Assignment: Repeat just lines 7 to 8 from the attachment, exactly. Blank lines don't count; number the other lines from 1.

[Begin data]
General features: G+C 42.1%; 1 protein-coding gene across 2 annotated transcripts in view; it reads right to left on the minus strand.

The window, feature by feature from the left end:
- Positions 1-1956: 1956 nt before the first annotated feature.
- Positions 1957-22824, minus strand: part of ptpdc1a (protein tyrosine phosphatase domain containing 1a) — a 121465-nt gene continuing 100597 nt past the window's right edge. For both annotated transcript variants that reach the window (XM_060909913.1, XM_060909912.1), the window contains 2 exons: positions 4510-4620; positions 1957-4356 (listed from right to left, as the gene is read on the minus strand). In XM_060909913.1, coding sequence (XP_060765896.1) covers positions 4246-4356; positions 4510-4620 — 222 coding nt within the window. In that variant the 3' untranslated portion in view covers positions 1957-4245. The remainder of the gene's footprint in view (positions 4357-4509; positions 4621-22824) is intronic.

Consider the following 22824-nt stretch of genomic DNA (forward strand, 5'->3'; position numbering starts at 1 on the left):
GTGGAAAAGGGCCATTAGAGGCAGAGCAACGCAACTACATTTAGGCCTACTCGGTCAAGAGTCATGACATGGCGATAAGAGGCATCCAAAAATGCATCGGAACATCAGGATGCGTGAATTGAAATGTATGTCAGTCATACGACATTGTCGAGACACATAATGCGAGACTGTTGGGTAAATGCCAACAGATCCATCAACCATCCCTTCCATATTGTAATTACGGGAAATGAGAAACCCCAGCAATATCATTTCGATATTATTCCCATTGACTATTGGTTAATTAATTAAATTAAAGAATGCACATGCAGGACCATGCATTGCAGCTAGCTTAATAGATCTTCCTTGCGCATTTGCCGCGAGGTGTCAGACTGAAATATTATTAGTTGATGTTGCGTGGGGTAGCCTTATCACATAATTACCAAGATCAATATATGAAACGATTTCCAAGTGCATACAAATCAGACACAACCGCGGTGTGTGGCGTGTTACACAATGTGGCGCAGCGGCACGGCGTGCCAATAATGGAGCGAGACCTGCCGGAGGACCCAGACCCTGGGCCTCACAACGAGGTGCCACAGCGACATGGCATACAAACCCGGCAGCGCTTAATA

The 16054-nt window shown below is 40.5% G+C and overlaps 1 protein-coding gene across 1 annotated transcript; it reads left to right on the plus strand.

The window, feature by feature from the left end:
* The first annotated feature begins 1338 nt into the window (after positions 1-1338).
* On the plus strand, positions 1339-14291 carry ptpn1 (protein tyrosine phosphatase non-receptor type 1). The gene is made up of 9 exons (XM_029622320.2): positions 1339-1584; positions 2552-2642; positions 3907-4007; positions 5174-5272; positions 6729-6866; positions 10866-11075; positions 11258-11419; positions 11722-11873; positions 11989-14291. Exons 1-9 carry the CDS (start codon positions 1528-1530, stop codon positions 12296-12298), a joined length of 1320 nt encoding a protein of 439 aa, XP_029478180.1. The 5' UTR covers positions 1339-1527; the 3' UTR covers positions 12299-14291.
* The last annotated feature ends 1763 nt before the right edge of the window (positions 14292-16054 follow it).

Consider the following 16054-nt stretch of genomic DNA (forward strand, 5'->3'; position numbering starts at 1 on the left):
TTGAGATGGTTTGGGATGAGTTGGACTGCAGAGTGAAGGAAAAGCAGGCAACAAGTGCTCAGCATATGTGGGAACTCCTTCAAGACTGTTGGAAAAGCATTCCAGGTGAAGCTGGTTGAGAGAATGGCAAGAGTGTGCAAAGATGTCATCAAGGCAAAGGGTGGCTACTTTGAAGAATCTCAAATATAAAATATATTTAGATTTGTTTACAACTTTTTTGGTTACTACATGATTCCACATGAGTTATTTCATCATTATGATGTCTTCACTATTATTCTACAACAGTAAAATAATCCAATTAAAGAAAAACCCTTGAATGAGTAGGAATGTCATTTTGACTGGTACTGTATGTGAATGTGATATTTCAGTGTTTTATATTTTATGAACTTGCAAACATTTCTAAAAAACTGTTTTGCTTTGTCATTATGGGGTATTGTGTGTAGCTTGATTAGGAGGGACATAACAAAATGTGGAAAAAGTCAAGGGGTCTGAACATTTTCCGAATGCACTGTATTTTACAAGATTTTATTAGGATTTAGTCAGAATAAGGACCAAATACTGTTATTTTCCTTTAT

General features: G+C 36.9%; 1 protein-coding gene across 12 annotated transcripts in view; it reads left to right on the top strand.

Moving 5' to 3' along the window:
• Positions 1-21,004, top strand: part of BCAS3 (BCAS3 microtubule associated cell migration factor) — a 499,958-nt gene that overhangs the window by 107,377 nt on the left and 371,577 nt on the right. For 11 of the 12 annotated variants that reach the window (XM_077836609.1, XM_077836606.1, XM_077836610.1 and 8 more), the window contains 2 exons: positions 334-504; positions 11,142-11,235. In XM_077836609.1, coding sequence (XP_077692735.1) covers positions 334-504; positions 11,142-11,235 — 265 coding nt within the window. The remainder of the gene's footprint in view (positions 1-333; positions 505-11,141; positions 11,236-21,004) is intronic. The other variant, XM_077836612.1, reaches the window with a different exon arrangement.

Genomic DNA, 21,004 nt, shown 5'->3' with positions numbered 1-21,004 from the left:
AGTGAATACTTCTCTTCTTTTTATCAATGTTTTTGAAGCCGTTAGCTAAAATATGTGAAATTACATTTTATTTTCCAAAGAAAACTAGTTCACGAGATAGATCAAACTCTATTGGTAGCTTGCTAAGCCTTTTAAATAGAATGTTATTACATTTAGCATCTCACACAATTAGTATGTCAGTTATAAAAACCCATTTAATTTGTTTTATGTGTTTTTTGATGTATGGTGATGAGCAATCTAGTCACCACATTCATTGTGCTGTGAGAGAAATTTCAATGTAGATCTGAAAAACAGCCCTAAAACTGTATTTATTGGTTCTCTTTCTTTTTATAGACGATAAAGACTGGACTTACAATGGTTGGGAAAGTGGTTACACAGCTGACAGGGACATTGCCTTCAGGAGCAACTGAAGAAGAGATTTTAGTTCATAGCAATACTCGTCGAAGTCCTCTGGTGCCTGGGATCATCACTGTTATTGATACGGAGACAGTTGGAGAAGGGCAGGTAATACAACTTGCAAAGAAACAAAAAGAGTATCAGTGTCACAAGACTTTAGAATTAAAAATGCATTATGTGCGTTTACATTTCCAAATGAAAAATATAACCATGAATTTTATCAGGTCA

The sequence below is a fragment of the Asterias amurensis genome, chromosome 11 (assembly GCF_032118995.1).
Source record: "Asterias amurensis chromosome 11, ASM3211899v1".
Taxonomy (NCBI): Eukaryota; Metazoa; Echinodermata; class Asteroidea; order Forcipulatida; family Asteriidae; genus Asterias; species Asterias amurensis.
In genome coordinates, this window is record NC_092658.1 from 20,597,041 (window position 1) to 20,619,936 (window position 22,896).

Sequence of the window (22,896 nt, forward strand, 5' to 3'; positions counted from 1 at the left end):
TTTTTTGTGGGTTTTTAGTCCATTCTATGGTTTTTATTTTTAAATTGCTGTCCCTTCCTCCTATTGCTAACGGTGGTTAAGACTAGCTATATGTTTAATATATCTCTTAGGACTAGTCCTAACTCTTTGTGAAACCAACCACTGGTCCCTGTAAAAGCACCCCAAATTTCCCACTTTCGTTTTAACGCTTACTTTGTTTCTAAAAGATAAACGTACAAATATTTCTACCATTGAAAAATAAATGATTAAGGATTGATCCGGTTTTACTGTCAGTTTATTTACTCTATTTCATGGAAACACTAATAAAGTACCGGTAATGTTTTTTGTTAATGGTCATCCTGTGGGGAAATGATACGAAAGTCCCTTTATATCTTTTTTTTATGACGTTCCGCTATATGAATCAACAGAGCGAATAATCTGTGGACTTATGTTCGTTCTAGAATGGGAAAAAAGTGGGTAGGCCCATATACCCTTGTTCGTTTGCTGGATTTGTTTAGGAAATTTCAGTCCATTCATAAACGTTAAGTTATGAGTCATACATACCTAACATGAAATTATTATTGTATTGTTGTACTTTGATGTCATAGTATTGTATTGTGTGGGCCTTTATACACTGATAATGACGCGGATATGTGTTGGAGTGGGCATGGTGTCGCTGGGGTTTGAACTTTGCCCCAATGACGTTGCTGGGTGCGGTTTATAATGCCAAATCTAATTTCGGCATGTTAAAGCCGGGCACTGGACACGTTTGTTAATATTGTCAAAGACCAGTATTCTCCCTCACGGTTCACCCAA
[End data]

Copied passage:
The 16054-nt window shown below is 40.5% G+C and overlaps 1 protein-coding gene across 1 annotated transcript; it reads left to right on the plus strand.

The window, feature by feature from the left end: